Adoptive breastfeeding is not only possible but includes many
advantages. If you are adopting a child that has been abused, or that has
been taken from temporary parents, breastfeeding can actually help the
adopted child heal; helping him/her feel content and enhancing the bonding
Some Moms that adopt a baby that is over six months old have found that adoptive breastfeeding really helps to get the baby relaxed and feeling wanted and safe.
Some Moms might need to use an at-the-breast nursing supplementer for some feedings. An SNS will ensure that Baby is receiving her breastmilk, the supplement and at the same time, Mom will be increasing her milk supply.
Some Moms take up to 5 months before being able to produce a full supply of breastmilk, others never develop a full breastmilk supply, but every little bit counts.
Adoptive nursing allows Mom the opportunity, to enjoy the physical closeness, skin-to-skin contact, and mother-infant connection; same as if it was her own biological child.
How does Relactation work?
When a baby sucks on a mother's breasts, it will trigger milk production, so that the mother does not depend on pregnancy to breastfeed.
When you stimulate the breast enough, your “milk hormones” (prolactin levels) will go up, and therefore encouraging milk production.
Stimulating lactation in mothers who have been pregnant previously has been found to be easier. This is because their breasts have already gone through a growth process, in which the ducts and alveoli become lactation ready.
What if I don’t produce Enough Breastmilk?
It doesn't matter. You can supplement breastmilk with formula, or just have Baby on the breast with only formula. With a supplemental feeding system, your baby will still be getting the benefits of bonding with you, and also will benefit from oral development, which occurs while breastfeeding.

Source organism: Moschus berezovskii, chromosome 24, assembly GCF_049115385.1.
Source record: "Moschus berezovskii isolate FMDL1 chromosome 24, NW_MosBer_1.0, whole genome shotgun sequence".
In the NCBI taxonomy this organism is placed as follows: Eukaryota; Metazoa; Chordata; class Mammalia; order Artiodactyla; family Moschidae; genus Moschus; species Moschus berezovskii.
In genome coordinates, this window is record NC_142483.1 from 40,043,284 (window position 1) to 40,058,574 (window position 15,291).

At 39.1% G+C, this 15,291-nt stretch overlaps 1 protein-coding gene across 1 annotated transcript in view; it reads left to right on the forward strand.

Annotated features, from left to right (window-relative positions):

Instead of using formula, you could always contact a breastmilk bank.
What is a Supplemental Feeding Device? How Does it Work?
A nursing supplementer consists of a silicone tube, attached to a milk reservoir. The reservoir is filled with formula or with breastmilk. The tube is taped to your breast so that the tip of the tube comes out past your nipple. The baby then sucks on the tube and receives the milk in the reservoir. This stimulates the breast, which causes you to produce more milk.
Induced Lactation for Breastfeeding Adopted Children
To induce lactation for adoptive breastfeeding, you can:
How to Increase Lactation
What about Nipple Confusion?
If your baby is accustomed to drinking out of a bottle, he/she might not want to breastfeed.
Finger feeding is something that some adoptive Moms have found works, this is to prevent the frustration of breast refusal in the beginning. Baby will continue to consume breastmilk, while slowly being weaned onto the breast.
How to get baby to accept the breast
Breastfeeding the Adopted Baby while you are already breastfeeding another child.
Some mothers that are still breastfeeding their own babies adopt a child and wonder whether the milk will be substantial enough for a newborn.
Although you will not be producing colostrum for your adopted baby, breastmilk is still superior to formula. Breastmilk contains immune protection, growth factors, gut protection and is much easier for a baby to digest.
With adoptive nursing, it is especially important that you get as much support as possible. Try talking to other adoptive breastfeeding moms.
A mother who would like her adopted baby to receive all the benefits of breast milk but who is incapable of breastfeeding might want to consider a milk bank.